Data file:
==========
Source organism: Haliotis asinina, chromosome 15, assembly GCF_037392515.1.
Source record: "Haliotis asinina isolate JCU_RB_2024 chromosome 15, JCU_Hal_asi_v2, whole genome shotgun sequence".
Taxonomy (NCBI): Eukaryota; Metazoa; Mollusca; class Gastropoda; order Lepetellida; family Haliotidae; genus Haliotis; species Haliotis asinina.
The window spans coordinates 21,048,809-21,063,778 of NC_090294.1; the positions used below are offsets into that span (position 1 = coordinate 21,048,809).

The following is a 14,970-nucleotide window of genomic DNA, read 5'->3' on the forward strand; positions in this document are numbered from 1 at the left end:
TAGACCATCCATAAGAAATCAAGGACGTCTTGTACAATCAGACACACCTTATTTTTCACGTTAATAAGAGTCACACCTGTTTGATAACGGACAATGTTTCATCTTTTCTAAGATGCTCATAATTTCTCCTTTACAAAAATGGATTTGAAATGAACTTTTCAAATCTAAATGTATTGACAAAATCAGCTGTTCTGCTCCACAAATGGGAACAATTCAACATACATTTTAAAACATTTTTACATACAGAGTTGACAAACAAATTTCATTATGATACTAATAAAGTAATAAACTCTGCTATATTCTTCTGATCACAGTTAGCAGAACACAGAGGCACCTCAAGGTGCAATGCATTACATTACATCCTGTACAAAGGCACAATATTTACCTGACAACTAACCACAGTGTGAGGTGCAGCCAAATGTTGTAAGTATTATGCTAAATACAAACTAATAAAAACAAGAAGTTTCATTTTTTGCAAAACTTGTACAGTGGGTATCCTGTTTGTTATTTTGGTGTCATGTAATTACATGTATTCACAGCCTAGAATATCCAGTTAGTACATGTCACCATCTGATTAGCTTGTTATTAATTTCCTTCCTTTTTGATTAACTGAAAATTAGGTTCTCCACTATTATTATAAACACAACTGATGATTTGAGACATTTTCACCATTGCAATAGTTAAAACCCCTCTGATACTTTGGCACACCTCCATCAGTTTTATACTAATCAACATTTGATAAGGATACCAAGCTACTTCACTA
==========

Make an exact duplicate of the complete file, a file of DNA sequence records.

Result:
Source organism: Haliotis asinina, chromosome 15, assembly GCF_037392515.1.
Source record: "Haliotis asinina isolate JCU_RB_2024 chromosome 15, JCU_Hal_asi_v2, whole genome shotgun sequence".
Taxonomy (NCBI): Eukaryota; Metazoa; Mollusca; class Gastropoda; order Lepetellida; family Haliotidae; genus Haliotis; species Haliotis asinina.
The window spans coordinates 21,048,809-21,063,778 of NC_090294.1; the positions used below are offsets into that span (position 1 = coordinate 21,048,809).

The following is a 14,970-nucleotide window of genomic DNA, read 5'->3' on the forward strand; positions in this document are numbered from 1 at the left end:
TAGACCATCCATAAGAAATCAAGGACGTCTTGTACAATCAGACACACCTTATTTTTCACGTTAATAAGAGTCACACCTGTTTGATAACGGACAATGTTTCATCTTTTCTAAGATGCTCATAATTTCTCCTTTACAAAAATGGATTTGAAATGAACTTTTCAAATCTAAATGTATTGACAAAATCAGCTGTTCTGCTCCACAAATGGGAACAATTCAACATACATTTTAAAACATTTTTACATACAGAGTTGACAAACAAATTTCATTATGATACTAATAAAGTAATAAACTCTGCTATATTCTTCTGATCACAGTTAGCAGAACACAGAGGCACCTCAAGGTGCAATGCATTACATTACATCCTGTACAAAGGCACAATATTTACCTGACAACTAACCACAGTGTGAGGTGCAGCCAAATGTTGTAAGTATTATGCTAAATACAAACTAATAAAAACAAGAAGTTTCATTTTTTGCAAAACTTGTACAGTGGGTATCCTGTTTGTTATTTTGGTGTCATGTAATTACATGTATTCACAGCCTAGAATATCCAGTTAGTACATGTCACCATCTGATTAGCTTGTTATTAATTTCCTTCCTTTTTGATTAACTGAAAATTAGGTTCTCCACTATTATTATAAACACAACTGATGATTTGAGACATTTTCACCATTGCAATAGTTAAAACCCCTCTGATACTTTGGCACACCTCCATCAGTTTTATACTAATCAACATTTGATAAGGATACCAAGCTACTTCACTA